Student doubts rise over university value for money
Only about a third of UK students think that they get good "value for money" from their university course, according to an influential annual survey.
The survey of 15,000 students shows perceptions of "good value for money" have fallen to 37% from 53% in 2012.
The survey suggests that a lack of teaching hours for some courses is causing this sense of disappointment.
Universities Minister Jo Johnson says universities must respond to students with a "sharper eye for value".
The Student Academic Experience Survey, produced by the Higher Education Policy Institute and the Higher Education Academy, shows a gap between high levels of satisfaction with courses and falling levels of students believing that they are getting value.
The lowest perception of value for money is in England, at about 32%, where tuition fees are up to £9,000 per year, while in Scotland, where there are no fees, the figure for getting good value is about 65% of students.
The government is proposing that fees in England should be increased above £9,000, if universities can show they have high quality teaching.
But the survey shows very high levels of opposition from students to raising fees.
The study shows student satisfaction is linked with the quality of teaching staff - and students put a higher priority on academics' ability to teach than research activity.
A sense of value for money among students seems to be connected to contact hours with staff, in seminars and lectures.
Courses with low levels of contact hours, such as history, English, languages and social sciences are rated as being less good value, compared with physical sciences, engineering and medicine, which have longer hours of structured study.
Nick Hillman, director of the Higher Education Policy Institute, said "students really, really care about contact hours".
There are courses with only eight hours a week or lower - and the study shows that in the four years since tuition fees increased in England, the number of timetabled contact hours had fallen slightly.
When students are in class, only about a third of the hours on average are spent in groups of less than 15.
The study also highlighted that ethnic minority students have lower levels of satisfaction.
A reason suggested for this was that Asian students in particular were more likely to live at home with their parents than in student accommodation - and students living at home tended to be less integrated with university life and were more likely to drop out.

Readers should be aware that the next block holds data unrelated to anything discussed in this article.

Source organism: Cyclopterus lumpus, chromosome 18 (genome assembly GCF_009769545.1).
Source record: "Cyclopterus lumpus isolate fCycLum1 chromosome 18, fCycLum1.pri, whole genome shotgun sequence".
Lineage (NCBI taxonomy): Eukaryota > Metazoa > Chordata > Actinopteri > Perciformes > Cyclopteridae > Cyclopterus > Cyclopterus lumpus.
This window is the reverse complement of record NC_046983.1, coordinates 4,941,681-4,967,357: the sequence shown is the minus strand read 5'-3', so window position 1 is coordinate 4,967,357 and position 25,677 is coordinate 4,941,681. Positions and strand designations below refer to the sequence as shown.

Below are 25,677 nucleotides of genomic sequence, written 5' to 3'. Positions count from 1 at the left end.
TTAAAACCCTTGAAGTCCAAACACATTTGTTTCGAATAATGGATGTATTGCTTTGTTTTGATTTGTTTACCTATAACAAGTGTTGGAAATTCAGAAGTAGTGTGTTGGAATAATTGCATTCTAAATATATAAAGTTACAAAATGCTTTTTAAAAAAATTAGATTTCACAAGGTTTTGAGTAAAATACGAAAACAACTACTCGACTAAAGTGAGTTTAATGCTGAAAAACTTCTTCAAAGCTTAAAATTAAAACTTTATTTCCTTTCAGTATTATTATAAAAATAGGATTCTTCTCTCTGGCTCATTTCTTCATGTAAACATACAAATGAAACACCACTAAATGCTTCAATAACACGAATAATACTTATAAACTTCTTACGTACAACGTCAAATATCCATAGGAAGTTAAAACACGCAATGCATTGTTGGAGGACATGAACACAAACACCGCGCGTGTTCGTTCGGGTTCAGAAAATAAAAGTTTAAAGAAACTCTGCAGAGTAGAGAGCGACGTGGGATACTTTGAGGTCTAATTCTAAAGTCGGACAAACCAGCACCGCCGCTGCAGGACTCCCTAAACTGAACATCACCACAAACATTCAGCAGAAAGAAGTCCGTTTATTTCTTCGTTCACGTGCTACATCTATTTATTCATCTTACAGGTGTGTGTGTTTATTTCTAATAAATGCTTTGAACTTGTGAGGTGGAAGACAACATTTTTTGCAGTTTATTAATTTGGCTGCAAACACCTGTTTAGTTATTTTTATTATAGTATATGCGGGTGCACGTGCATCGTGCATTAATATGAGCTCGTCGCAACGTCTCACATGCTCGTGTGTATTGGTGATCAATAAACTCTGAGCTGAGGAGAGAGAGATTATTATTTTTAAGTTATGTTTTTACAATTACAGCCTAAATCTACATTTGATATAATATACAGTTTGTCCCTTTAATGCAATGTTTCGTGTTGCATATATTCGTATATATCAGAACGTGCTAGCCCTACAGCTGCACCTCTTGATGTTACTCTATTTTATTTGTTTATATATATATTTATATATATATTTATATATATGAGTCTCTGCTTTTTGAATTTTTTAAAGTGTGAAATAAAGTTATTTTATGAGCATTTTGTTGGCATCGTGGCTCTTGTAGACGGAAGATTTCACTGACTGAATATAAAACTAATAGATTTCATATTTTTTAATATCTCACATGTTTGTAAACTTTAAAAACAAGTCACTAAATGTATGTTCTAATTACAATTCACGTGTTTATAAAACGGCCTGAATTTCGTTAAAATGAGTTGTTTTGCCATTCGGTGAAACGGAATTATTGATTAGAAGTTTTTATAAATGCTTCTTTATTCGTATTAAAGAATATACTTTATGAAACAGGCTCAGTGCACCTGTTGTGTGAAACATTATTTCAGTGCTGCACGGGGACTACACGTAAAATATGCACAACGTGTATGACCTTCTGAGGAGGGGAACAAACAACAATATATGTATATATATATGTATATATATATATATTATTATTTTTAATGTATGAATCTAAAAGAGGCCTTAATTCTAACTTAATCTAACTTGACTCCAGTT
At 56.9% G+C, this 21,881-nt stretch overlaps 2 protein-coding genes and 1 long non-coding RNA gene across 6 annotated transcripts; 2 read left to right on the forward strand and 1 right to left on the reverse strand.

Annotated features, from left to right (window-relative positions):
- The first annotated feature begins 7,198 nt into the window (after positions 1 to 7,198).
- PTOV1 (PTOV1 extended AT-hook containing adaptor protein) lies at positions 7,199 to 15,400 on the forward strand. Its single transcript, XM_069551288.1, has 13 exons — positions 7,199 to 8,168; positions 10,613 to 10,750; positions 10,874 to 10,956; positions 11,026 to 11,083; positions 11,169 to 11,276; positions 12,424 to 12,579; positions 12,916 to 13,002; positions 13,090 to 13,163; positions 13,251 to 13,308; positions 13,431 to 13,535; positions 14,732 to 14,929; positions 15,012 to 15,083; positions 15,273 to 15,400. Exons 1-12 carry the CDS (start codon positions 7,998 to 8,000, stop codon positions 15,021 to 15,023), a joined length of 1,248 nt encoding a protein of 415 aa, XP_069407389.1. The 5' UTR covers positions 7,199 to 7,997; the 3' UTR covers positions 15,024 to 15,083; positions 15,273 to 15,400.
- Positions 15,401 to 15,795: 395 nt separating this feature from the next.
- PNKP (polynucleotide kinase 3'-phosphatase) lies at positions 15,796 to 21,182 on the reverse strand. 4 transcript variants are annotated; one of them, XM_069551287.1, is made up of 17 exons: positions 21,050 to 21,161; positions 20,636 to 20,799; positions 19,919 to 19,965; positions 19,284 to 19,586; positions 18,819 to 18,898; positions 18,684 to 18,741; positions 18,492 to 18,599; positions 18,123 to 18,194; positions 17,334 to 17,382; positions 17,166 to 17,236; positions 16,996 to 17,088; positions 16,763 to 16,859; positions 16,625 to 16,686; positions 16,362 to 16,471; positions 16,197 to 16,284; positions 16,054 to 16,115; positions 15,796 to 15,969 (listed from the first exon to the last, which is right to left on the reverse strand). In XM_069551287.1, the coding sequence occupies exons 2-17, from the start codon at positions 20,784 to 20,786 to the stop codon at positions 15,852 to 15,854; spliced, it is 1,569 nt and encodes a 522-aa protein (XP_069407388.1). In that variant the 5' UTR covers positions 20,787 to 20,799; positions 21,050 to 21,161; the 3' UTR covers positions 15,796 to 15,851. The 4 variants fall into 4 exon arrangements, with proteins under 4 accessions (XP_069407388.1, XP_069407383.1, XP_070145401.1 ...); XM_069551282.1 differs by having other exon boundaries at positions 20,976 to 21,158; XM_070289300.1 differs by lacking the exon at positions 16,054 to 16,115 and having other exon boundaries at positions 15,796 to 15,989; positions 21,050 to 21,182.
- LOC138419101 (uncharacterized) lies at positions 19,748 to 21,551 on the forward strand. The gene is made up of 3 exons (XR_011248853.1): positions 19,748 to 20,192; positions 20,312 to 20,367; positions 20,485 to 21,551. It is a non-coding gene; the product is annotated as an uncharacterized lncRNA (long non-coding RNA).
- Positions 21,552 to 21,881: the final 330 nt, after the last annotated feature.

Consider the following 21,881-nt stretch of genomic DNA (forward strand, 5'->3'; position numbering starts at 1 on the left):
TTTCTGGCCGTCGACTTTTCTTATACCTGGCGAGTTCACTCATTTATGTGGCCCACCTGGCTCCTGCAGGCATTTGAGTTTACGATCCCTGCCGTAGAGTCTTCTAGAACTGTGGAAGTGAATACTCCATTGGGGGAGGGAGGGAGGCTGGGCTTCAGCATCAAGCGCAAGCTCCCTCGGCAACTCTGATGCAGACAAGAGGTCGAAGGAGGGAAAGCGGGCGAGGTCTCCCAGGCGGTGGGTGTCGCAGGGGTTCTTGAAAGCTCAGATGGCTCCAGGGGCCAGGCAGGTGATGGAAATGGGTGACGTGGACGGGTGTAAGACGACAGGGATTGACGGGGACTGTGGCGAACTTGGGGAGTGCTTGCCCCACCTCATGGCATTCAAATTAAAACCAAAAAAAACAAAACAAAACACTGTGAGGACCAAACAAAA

If tuition fees are to rise above £9,000, Mr Hillman said the survey indicates that "universities must show how any extra fee income will directly benefit their students".
The universities minister has called for more transparency in university admissions, with plans to make universities publish more data about who applies and who gets places, in a bid to improve social mobility.
In advance of this, Ucas, the university admissions service, has published information about applications and places, looking at gender, ethnicity and social background.
This confirms the trend for women to be more likely to go to university than men - with nine out of 10 universities admitting more women than men.
There are higher rates of university entry for ethnic minority students - and the analysis shows that "white students are under-represented at just under half of universities".
If white students gained places at the same average rate of ethnic minorities, there would be another 40,000 students, said Mark Corver, director of analysis and research for Ucas.
In terms of social background, the analysis shows that for 18-year-old applicants to Oxford last year, 1,205 places went to students from the top fifth most advantaged areas, while 70 places went to those living in the fifth most disadvantaged.
There were more places gained by this top fifth of most privileged group of applicants than all the other four fifths of households put together. And overall, for this age group, there were 35 black students getting places compared with 1,875 white applicants and 130 Asian.
In Cambridge, for 18-year-old applicants, there were 1,260 places gained by students in the top fifth most privileged areas, compared with 65 places for those from the least advantaged. There were 30 black students gaining places compared with 270 Asian and 1,785 white students.
Durham and St Andrews also recruited more 18 year olds from this top fifth of advantaged households than the other four fifths combined.
There are no breakdowns by private or state education or by individual courses.
"We have been calling on the higher education sector to publish much more information about their admissions process, and I welcome these first voluntary steps by those who have taken part," said Mr Johnson.
"This is a good start, but by legislating for a new transparency duty we're now ensuring that there will be a clear requirement on all universities to release more information about their admissions process, and real incentives on all institutions to go further and faster to promote social mobility."